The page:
British Heart Journal  1995;73(2):129-133.
OBJECTIVE--To determine the perceptions of general practitioners (GPs) about the benefits of coronary artery bypass surgery, in terms of gains in life expectancy, for different groups of patients. DESIGN--A questionnaire survey of all GPs in Northern Ireland. SETTING--A survey conducted collaboratively by the departments of public health medicine in each of the four health boards in the province, serving a total population of 1.5 million. MAIN OUTCOME MEASURES--The median and mean gain in life expectancy perceived by groups of doctors for smoking and non-smoking male and female 55 year old patients. The percentage of 50 year old and 70 year old non-smoking patients considered likely to have their lives extended with bypass surgery. Differences were assessed using the Mann-Whitney U test for unpaired samples and the Wilcoxon signed rank tests for paired. RESULTS--541 GPs replied (response rate 56%). The median (and mean) perceived gain in life expectancy after cardiac surgery for non-smoking 55 year old subjects was 120 (104) months for men and 120 (112) months for women (z = 6.42; P < 0.0001; Wilcoxon signed rank test). For male and female smokers of the same age, the perceived gains were 48 (47) and 60 (52) months respectively (z = 6.72; P < 0.0001; Wilcoxon signed ranks test), both figures being significantly different than for non-smokers. The median (and mean) percentage of patients that the doctors considered would have their lives extended by bypass surgery was 70 (64) of every 100 "young" patients and 40 (42) of every 100 "old" patients, (z = 16.2; P < 0.0001). CONCLUSIONS--These results point to a significant overestimation of the benefits of coronary artery bypass surgery by GPs in Northern Ireland and to a need to develop guidelines for referral.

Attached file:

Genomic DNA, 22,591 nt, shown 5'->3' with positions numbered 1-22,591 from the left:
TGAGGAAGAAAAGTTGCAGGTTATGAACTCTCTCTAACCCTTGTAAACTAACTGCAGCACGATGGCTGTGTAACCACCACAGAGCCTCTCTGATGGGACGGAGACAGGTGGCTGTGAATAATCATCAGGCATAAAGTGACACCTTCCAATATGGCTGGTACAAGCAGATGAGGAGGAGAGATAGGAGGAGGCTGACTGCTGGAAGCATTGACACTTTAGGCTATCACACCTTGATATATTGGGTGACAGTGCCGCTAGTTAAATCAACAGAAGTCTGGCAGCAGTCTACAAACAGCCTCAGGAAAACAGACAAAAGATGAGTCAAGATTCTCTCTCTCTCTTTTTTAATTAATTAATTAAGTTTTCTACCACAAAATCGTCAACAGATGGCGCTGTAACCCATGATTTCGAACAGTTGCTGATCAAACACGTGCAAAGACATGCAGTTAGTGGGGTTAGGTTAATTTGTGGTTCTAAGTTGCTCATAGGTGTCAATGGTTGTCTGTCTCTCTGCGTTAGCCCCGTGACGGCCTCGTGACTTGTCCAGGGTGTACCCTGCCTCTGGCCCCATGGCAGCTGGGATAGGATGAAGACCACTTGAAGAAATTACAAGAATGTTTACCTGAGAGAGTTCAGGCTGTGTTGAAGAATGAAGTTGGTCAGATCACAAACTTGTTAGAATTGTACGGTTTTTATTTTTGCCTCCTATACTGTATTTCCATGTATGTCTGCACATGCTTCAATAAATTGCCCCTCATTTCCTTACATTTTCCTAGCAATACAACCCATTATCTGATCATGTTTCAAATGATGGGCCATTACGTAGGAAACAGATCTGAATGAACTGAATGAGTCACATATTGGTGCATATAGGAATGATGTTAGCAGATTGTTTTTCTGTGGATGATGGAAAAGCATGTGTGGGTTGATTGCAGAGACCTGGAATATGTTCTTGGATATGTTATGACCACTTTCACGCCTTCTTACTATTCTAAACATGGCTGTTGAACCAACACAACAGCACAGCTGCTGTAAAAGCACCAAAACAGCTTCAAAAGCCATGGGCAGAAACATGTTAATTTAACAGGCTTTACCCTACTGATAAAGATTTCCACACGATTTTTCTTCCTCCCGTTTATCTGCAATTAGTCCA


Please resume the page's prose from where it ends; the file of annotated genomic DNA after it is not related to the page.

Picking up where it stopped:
PMCID: PMC483778  PMID: 7696021
5.  Is choice of general practitioner important for patients having coronary artery investigations? 
Quality in Health Care  1994;3(1):17-22.